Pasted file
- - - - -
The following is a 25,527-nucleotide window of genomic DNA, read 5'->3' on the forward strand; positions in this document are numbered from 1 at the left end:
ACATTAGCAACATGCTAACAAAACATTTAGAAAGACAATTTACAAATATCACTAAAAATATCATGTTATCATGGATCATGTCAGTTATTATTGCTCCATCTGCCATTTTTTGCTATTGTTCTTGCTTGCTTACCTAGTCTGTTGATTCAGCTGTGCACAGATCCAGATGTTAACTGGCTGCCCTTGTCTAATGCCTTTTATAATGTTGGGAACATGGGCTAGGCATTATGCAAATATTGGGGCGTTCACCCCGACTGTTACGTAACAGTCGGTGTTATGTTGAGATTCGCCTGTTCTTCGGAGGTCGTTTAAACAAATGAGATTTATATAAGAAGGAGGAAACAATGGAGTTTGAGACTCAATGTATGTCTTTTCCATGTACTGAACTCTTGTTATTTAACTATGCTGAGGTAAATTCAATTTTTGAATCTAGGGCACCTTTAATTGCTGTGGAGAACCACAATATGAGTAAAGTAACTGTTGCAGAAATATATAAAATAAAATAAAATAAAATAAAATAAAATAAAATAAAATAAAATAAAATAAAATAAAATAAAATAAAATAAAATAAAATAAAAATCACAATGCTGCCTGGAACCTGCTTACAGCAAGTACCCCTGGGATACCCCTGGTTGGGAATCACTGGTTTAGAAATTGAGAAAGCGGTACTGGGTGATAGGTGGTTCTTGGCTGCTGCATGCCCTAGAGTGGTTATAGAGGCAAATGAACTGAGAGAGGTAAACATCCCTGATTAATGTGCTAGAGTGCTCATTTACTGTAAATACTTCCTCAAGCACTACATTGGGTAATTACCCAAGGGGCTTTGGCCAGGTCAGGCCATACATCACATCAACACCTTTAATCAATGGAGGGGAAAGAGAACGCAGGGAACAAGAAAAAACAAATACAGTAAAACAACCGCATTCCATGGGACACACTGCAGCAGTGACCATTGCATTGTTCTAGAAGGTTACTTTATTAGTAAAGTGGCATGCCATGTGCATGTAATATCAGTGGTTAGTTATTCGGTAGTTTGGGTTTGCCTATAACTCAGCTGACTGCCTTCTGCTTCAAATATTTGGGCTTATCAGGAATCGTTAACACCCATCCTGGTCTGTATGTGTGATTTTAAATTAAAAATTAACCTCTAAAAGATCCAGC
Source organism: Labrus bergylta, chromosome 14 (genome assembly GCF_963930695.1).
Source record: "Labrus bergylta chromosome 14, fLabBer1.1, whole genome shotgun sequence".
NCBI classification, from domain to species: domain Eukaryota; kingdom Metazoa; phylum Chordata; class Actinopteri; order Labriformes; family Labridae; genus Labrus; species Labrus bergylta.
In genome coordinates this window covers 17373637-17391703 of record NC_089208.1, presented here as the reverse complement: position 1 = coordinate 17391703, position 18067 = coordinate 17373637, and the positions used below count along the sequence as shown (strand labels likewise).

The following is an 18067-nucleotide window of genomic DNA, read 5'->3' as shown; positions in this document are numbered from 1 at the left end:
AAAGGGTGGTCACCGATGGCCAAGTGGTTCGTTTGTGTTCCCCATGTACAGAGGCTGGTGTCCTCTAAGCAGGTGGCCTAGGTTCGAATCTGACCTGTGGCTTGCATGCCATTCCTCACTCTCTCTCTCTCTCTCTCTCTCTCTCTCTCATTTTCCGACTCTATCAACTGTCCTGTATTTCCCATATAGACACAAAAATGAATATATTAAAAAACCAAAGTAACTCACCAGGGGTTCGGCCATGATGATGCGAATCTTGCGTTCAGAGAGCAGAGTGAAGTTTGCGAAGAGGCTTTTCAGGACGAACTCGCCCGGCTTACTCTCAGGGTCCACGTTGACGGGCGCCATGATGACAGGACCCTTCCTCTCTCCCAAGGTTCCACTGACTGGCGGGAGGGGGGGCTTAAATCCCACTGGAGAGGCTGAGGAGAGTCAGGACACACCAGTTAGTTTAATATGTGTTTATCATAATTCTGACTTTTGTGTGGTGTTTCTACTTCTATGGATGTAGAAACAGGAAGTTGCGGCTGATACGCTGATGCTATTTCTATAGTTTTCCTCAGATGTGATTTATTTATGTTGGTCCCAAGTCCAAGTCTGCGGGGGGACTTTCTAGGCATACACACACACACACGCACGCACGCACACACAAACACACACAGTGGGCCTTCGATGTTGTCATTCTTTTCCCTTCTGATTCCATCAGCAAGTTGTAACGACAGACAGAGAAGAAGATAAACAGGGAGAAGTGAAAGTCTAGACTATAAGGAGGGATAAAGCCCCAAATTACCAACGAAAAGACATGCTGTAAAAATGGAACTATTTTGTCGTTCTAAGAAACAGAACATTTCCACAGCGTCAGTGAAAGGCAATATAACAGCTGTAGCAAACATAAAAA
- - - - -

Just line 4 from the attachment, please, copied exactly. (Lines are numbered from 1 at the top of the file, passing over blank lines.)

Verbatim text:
Source record: "Labrus bergylta chromosome 14, fLabBer1.1, whole genome shotgun sequence".